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Review: On The Rocks

October 2, 2020

By John Corrado

★★★½ (out of 4)

While we hear his voice on the phone beforehand, Bill Murray doesn’t actually show up onscreen until nearly twenty minutes into On The Rocks, his latest collaboration with writer/director Sofia Coppola. But there’s no arguing that his presence is the main selling point of the film.

And Coppola knows this, which is why she gives Mr. Murray such a memorable onscreen entrance. His car pulls up to the curb, and the music crescendos as his window rolls down, revealing his face. It’s the moment we’ve all been waiting for, and the screen lights up when it finally happens.

Of course, Coppola and Murray famously first teamed up together in 2003 on Lost in Translation, for which she won the Oscar for Best Original Screenplay and he received the first and (so far) only Oscar nomination of his career. The role represented a powerful dramatic turn for Murray, and he was heavily favourited to win, only to lose the Best Actor trophy to Sean Penn on the night itself.

The filmmaker and star already reunited in 2015 for their entirely wonderful Netflix holiday special A Very Murray Christmas, but this is their first movie together since Lost in Translation, and that film’s legacy obviously looms large over this one. A co-production between Apple and indie powerhouse A24, that is being released in theatres before settling into its permanent home on Apple’s streaming service in a few weeks, On The Rocks is a delightful hangout movie set in New York that gives Murray the perfect showcase to just be his ever charming self. It’s effervescent.

Murray plays Felix, the father to Laura (Rashida Jones), a mother of two living in New York City. When Laura begins to suspect that her husband Dean (Marlon Wayans), who is always travelling for work with his modelesque young assistant Fiona (Jessica Henwick), might be cheating on her, her father gets wind of her suspicions and decides to take matters into his own hands. Felix, himself a longtime philanderer who claims to know the ways of the male mind and can’t speak to a woman without flirting, starts spying on Dean, dragging his daughter along for the ride.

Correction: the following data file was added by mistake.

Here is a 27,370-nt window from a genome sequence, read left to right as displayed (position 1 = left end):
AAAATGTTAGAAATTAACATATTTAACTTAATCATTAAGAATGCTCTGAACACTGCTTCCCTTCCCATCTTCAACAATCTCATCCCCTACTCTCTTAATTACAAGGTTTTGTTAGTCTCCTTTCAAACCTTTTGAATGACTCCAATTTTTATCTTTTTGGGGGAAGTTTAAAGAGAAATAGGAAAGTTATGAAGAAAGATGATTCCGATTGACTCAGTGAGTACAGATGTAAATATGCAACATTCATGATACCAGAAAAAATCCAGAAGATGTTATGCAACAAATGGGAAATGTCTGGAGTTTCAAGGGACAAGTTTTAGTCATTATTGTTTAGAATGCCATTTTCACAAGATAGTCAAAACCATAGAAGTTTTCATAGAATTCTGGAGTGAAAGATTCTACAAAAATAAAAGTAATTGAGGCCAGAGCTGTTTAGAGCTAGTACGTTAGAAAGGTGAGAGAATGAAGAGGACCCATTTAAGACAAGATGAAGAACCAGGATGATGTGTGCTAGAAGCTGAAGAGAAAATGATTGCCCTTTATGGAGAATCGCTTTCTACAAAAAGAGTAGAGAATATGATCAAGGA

Felix, the sort of older gentleman who authoritatively but charmingly shares his theories about the differences between men and women, convinces Laura that she needs to find proof of her husband’s impropriety for her own peace of mind, and they start trailing Dean on his nights out. This all could have devolved into a series of sitcom-style showdowns, and it almost does at a few points, but Coppola’s film is ultimately much smarter and more mature than that. The biggest dramatic moments here are instead built around characters talking to each other, and having honest, heart-to-heart conversations.

A lot of the film simply allows us to hang out with Murray and Jones, including a wild night spend driving around New York City in a red convertible that keeps backfiring, and it’s as delightful as it sounds. Felix, an art dealer by trade, is a man about town who enjoys the finer things in life. The role allows Murray to whistle, break into song, sip cocktails, and genuinely enjoy himself, and those of us who never tire of his onscreen (and offscreen) persona will have a great time watching him here.

But Coppola’s screenplay also has a lot more on its mind when it comes to ideas about fatherhood and motherhood, and how the steady routines that we fall into in our lives can be stifling but also sort of comforting. What Laura really wants is to be desired again, and as much as her father is trying to find proof of her husband’s infidelity, he is also trying to show her what she deserves and how her husband should be treating her. The film’s central mystery of whether or not Dean is really cheating is also quite well handled by Coppola. We are given enough clues to be sure that he is, but also enough hints that Laura and Felix could also just be projecting.

No, On The Rocks doesn’t have quite the same weight to it as Lost in Translation, which was a film about the possibility of brief encounters that captured the feeling of loneliness in such a tangible way that it remains hard to watch without feeling a great deal of heartache. But that’s okay. It’s a different sort of film, about a different stage in life. There is a sense of familiarity to it, sure, but this familiarity is actually quite comforting.

With On The Rocks, Coppola has crafted a charming and entirely delightful film, but she also still understands perhaps better than anyone the great pathos that can be drawn from a closeup on Murray’s face. The film doesn’t shy away from more melancholic moments, and actually becomes quite poignant at the end, including a dramatic scene between Murray and Jones that really showcases the skillfully drawn nature of their performances.

I’m a huge fan of Murray, and I like Jones a lot, and I really enjoyed spending time with them. And if you have ever dreamed about hanging out in New York with Bill Murray and sharing drinks at Bemelmans Bar, this movie is for you.

On The Rocks is being released today in select theatres across Canada, before being released on Apple TV+ on October 23rd.

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